Iowa State, Argonne physicist wins presidential award for neutrino research

AMES, Iowa – Mayly Sanchez of Iowa State University and the Argonne National Laboratory has won a Presidential Early Career Award for Scientists and Engineers, the White House announced today.

The award is the highest honor awarded by the United States government to science and engineering professionals in the early stages of their research careers. Sanchez was nominated for the award by the National Science Foundation, which is supporting her work with a five-year, $709,000 grant from its Faculty Early Career Development Program.

“Discoveries in science and technology not only strengthen our economy, they inspire us as a people.” President Barack Obama said.  “The impressive accomplishments of today’s awardees so early in their careers promise even greater advances in the years ahead.”

“I was just happy when I heard,” said Sanchez, an Iowa State University assistant professor of physics and astronomy with a joint appointment at the U.S. Department of Energy’s Argonne National Laboratory in Argonne, Ill. “I’m really, really honored.”

Sanchez is an experimental physicist studying neutrinos. (The universe is full of the subatomic particles that rarely interact with matter; trillions of them pass through our bodies each day.) She’s currently affiliated with the proposed Long Baseline Neutrino Experiment which would send the world’s most intense beam of neutrinos from the Fermi National Accelerator Laboratory in Batavia, Ill., to the Homestake Mine in Lead, S.D. She is also working on the MINOS and NOvA experiments designed to study neutrinos sent from Fermilab to detectors in northern Minnesota.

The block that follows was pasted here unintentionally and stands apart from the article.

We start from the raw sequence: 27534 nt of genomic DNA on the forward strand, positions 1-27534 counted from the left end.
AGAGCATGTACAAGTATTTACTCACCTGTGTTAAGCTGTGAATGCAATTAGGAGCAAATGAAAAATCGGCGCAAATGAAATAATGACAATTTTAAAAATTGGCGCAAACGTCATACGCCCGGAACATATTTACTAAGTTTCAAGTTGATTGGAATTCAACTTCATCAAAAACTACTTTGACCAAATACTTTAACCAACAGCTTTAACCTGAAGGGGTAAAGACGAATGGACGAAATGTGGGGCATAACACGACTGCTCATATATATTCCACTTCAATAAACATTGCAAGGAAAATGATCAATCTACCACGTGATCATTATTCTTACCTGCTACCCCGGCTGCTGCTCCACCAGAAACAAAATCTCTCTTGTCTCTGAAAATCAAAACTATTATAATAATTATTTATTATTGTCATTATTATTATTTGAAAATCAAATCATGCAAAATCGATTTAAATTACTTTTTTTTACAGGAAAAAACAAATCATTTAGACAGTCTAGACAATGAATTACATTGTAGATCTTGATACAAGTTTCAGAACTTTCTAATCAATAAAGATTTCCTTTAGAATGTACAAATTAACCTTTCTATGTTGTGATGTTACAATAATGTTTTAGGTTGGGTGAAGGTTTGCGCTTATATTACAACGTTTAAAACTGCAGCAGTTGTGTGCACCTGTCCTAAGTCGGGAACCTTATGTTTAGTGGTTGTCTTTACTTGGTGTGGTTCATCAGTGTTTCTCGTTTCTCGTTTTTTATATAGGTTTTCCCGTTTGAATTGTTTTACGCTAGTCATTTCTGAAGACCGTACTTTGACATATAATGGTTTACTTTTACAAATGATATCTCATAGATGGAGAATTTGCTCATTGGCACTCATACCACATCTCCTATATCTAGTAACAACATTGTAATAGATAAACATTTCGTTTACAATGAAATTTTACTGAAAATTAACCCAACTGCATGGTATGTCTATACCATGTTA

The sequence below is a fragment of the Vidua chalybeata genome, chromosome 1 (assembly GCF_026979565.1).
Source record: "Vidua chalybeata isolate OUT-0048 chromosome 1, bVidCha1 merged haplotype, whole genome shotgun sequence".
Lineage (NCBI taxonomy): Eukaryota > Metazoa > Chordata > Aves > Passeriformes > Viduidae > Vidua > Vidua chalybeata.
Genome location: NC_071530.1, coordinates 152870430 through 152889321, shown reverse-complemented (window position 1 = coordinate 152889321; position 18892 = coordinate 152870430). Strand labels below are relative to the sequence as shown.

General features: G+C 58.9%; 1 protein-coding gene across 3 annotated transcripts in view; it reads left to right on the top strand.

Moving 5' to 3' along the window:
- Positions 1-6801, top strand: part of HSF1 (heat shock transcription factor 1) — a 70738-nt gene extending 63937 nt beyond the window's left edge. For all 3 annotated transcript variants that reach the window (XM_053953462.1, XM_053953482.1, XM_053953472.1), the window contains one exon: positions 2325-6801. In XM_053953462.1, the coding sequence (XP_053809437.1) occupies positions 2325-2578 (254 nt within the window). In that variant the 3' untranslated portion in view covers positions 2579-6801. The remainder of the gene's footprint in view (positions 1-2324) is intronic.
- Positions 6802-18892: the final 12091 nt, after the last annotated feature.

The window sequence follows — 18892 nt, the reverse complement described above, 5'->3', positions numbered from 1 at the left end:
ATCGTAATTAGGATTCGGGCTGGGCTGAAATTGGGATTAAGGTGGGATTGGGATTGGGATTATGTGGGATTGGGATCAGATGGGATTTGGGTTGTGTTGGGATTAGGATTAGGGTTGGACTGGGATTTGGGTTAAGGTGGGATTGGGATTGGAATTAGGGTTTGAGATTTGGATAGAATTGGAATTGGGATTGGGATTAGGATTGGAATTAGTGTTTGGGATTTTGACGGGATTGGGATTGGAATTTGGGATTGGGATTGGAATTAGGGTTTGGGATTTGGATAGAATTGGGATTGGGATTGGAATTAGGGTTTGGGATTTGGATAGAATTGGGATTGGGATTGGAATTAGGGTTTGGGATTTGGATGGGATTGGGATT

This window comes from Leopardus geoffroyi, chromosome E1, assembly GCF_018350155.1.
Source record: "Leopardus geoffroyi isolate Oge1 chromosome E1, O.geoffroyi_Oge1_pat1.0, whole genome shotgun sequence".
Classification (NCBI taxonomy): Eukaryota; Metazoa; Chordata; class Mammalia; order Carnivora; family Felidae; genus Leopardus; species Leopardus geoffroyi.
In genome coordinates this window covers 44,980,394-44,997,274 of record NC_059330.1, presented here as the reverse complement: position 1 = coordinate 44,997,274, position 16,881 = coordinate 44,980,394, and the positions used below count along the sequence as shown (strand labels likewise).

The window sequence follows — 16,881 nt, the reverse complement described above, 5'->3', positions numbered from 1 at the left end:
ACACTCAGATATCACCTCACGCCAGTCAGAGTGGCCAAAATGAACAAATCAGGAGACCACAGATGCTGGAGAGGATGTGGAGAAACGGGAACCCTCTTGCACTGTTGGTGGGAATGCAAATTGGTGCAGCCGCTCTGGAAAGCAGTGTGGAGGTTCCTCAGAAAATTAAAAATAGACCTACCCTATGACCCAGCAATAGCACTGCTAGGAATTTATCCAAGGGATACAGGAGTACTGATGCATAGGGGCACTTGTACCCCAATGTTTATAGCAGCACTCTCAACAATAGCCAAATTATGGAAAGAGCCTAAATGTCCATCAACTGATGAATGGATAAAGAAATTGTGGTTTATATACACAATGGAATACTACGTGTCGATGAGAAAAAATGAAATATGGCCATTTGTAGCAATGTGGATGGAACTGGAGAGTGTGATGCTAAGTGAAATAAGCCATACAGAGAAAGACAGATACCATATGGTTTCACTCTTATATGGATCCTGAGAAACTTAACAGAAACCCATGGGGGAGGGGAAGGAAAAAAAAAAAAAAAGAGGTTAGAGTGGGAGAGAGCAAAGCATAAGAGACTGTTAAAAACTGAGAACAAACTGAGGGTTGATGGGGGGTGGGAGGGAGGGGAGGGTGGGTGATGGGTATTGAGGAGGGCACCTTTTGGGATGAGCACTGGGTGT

Sanchez has been working to apply the next generation of the photodetectors that spot Cherenkov light, the blue glow emitted when a charged particle passes through water and other transparent materials faster than light. This occurs because materials can slow light more than they can slow subatomic particles.

Neutrino physicists surround huge pools of water with sensitive photodetectors to find any Cherenkov light emitted when chargeless neutrinos hit hydrogen and oxygen atoms and throw off charged particles such as electrons.

Current photodetector technology is very expensive. Sanchez and other researchers at Argonne are working to apply advances in materials science and nanotechnology to make photodetectors more effective and less expensive.

Sanchez expects to establish a photodetector testing laboratory on the Iowa State campus. Working in her research group are Ioana Anghel of Iowa State and Argonne and Gavin Davies of Iowa State, post-doctoral research associates; and Tian Xin, Tim Kutnink and Jose Andres Sepulveda-Quiroz, graduate students in Iowa State’s department of physics and astronomy.

Sanchez said the advancements in detector technology could also be a boost to medical imaging and other applications. And she said a better understanding of neutrinos could help researchers better understand the evolution of the universe.

The presidential awards were established by President Clinton in 1996. They are coordinated by the Office of Science and Technology Policy within the Executive Office of the President. Awardees are selected for their pursuit of innovative research at the frontiers of science and technology and their commitment to community service as demonstrated through scientific leadership, public education, or community outreach.